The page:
There’s an arms race going on in the business tech world.
Companies are increasingly renting their tech from cloud computing suppliers like Amazon Web Services, Microsoft’s Azure or IBM’s SoftLayer, and not buying and installing it themselves.
And that means that there’s a land grab going on over customers.
Who’s got the biggest cloud? Hard to tell. All the tech companies claim that they have got game, using whatever metrics they care to share to prove it.
But Amazon just shared one metric that it’s hard to argue with. It now claims to have over 1 million ACTIVE customers for its cloud:
In its fourth quarter earnings announcement, Amazon said:
… with over one million active customers, Amazon Web Services (AWS) continues to grow strongly, with usage growth close to 90% year-over-year for the fourth quarter.
It also explained that this DOES include those who have signed up for free accounts, but DOES NOT include dormant accounts that developers sign up for but never use:
References to AWS customers mean unique AWS customer accounts, which are unique email addresses that are eligible to use AWS services. This includes AWS accounts in the AWS free tier. Multiple users accessing AWS services via one account are counted as a single account. Customers are considered active when they have had AWS usage activity during the preceding one-month period.
Amazon doesn’t report revenue on AWS, it lumps it into its “other” category that also includes things like revenues from its advertising and credit card programs. But next year, we’ll know AWS revenue for sure, as Amazon said it is going to start reporting it as of next quarter.
Currently, however, most analysts believe that most of these revenues do come from AWS.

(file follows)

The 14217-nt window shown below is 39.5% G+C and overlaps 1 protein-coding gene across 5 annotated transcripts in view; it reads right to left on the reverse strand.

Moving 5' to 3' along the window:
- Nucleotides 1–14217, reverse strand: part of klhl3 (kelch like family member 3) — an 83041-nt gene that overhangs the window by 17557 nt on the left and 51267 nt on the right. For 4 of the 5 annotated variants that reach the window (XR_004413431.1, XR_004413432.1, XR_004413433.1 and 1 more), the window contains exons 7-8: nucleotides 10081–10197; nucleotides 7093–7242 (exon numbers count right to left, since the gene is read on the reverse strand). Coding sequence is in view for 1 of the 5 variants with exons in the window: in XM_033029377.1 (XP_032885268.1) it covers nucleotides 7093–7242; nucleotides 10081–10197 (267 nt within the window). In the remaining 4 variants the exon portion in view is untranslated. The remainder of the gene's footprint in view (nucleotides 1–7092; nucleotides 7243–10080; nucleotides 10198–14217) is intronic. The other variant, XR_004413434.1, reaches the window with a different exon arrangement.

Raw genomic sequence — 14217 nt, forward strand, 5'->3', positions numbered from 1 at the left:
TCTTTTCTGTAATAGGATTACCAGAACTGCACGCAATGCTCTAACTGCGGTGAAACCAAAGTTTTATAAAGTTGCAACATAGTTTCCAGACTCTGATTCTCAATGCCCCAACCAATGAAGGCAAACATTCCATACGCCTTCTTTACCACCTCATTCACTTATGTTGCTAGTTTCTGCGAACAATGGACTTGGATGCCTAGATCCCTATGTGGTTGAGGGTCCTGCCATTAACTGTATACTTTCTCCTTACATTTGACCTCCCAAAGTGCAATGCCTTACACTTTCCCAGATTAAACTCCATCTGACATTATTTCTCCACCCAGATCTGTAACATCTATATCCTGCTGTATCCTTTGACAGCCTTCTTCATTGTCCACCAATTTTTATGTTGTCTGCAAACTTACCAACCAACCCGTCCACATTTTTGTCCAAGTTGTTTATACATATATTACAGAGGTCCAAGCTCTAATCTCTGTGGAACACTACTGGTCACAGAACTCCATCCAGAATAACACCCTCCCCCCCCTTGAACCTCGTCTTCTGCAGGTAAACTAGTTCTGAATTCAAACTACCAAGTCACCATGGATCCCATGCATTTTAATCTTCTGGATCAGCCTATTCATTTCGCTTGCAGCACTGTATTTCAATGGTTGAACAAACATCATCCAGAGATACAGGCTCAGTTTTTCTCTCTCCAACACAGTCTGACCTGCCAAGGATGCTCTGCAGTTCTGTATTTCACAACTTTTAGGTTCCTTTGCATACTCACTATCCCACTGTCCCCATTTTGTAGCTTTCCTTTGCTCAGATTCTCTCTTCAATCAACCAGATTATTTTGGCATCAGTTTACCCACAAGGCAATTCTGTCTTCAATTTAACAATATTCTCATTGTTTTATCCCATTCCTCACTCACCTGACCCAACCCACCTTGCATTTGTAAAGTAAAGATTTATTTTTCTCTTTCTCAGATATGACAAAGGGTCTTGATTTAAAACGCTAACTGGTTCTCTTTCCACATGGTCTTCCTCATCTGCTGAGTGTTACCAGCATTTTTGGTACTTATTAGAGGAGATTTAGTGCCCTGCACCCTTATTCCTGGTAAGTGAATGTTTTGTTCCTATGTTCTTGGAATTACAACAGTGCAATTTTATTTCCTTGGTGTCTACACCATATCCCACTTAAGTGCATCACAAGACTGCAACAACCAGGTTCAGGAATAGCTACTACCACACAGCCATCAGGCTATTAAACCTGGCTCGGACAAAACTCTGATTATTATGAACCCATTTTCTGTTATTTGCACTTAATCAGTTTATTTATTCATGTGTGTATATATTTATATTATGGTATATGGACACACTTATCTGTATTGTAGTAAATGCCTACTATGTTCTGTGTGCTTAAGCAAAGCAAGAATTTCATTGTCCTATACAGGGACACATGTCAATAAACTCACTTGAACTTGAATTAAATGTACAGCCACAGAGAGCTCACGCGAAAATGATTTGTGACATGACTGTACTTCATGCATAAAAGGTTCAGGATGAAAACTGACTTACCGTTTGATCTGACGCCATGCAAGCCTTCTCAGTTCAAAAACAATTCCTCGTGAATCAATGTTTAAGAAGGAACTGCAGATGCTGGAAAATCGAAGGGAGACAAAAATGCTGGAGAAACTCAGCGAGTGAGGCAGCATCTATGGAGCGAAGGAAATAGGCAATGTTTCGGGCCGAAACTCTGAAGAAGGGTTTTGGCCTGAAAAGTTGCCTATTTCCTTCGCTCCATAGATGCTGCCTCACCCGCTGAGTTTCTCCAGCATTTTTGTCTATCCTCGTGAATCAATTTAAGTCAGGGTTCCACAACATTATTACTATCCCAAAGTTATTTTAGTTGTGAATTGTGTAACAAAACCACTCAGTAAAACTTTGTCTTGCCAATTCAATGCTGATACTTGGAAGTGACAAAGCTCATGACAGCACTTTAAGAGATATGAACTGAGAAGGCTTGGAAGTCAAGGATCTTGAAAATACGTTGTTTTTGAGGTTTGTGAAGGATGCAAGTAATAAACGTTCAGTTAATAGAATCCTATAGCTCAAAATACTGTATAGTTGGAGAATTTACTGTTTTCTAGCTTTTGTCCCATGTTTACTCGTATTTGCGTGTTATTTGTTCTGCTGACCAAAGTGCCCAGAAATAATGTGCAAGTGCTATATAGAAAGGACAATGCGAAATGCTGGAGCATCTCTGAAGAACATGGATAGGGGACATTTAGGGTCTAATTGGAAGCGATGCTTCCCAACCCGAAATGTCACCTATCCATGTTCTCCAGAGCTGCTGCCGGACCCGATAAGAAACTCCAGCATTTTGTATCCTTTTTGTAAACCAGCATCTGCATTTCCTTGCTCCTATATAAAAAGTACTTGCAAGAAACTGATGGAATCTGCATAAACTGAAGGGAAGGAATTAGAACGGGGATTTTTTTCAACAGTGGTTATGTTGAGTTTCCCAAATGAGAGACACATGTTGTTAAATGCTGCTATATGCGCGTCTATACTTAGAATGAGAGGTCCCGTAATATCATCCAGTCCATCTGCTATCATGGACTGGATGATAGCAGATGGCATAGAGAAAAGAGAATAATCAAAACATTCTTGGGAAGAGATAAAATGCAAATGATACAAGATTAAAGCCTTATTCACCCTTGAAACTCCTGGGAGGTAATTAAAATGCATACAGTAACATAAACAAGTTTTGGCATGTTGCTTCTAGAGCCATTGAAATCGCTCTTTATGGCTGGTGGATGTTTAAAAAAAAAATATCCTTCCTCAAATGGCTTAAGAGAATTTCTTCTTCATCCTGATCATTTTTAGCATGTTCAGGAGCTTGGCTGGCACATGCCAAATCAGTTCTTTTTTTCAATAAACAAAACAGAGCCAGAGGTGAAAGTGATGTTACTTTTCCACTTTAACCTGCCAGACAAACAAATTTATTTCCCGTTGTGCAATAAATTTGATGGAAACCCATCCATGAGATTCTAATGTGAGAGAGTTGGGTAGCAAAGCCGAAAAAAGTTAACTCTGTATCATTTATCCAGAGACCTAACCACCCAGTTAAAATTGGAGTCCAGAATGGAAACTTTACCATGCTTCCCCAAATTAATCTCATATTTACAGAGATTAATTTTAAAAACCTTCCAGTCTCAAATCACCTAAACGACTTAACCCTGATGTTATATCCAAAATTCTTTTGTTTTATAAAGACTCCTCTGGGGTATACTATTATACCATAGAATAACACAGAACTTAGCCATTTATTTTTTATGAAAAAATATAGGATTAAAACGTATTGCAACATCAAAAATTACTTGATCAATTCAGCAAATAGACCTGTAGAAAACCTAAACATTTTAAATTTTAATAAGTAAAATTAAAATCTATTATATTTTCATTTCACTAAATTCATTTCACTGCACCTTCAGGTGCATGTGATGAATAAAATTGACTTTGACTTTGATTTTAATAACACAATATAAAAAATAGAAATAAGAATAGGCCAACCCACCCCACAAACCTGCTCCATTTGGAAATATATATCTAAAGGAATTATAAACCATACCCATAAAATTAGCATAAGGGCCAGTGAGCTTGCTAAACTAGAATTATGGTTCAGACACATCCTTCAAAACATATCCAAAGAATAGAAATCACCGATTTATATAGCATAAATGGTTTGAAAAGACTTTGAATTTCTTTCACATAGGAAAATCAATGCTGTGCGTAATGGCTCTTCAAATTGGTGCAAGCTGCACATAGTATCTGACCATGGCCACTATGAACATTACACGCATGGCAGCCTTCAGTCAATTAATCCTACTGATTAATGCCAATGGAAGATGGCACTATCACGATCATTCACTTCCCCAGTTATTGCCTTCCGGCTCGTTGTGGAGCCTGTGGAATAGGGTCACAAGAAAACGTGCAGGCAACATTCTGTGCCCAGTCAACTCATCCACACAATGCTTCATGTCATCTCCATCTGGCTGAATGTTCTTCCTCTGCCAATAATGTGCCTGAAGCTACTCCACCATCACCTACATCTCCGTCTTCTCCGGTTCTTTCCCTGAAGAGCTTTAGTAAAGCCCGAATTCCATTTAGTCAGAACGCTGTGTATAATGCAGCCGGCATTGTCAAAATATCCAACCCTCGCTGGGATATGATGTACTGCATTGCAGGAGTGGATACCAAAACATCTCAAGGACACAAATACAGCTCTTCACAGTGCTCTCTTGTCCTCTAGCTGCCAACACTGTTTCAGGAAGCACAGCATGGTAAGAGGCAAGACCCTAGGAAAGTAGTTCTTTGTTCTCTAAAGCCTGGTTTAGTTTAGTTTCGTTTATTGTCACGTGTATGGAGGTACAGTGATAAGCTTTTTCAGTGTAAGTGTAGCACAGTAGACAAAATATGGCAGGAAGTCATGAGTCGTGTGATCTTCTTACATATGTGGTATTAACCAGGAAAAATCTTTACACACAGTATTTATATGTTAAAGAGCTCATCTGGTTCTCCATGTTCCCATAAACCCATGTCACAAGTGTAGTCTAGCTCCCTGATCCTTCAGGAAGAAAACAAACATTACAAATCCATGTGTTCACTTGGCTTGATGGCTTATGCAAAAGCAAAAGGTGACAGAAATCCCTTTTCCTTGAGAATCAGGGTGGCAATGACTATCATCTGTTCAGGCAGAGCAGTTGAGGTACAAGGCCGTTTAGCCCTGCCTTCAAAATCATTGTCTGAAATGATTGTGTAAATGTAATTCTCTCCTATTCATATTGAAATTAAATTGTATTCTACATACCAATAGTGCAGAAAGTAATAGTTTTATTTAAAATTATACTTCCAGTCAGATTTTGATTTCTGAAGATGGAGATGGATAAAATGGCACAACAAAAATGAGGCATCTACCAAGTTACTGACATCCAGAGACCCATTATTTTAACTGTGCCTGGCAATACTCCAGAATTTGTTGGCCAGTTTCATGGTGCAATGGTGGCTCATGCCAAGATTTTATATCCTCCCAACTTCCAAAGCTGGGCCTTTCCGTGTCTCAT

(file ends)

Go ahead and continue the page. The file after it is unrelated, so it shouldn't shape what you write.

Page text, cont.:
With that caveat, Amazon reported net “other” revenue of $US5.6 billion, up from $US3.9 billion last year.
That compares to Microsoft’s reported “run rate” of $US5.5 billion in cloud revenues, meaning that Microsoft is on track to bill that much, and that includes software now sold as a cloud service, like Office 365.
Meanwhile, IBM reported that it was on a $US3.5 billion run rate for cloud delivered as a service.
Active users was an interesting thing to disclose, and not something Amazon discussed last year. As we previously reported, Microsoft has been bundling in cloud accounts to its enterprise contracts when customers renew their software licence agreements. It’s a way to get their customers to try Microsoft’s cloud.
But Microsoft won’t discuss how many of those customers are actually taking it up on the offer and using the cloud. Earlier this week, during the quarterly conference call, an analyst asked Microsoft to say exactly how many active cloud accounts it had. CFO Amy Hood deflected the question, talking about the cloud business without revealing that number.
All this to say that it looks like Amazon might still be leading the pack in cloud computing. It will be interesting to see how long that lasts.
Disclosure: Jeff Bezos is an investor in Business Insider through his personal investment company Bezos Expeditions.
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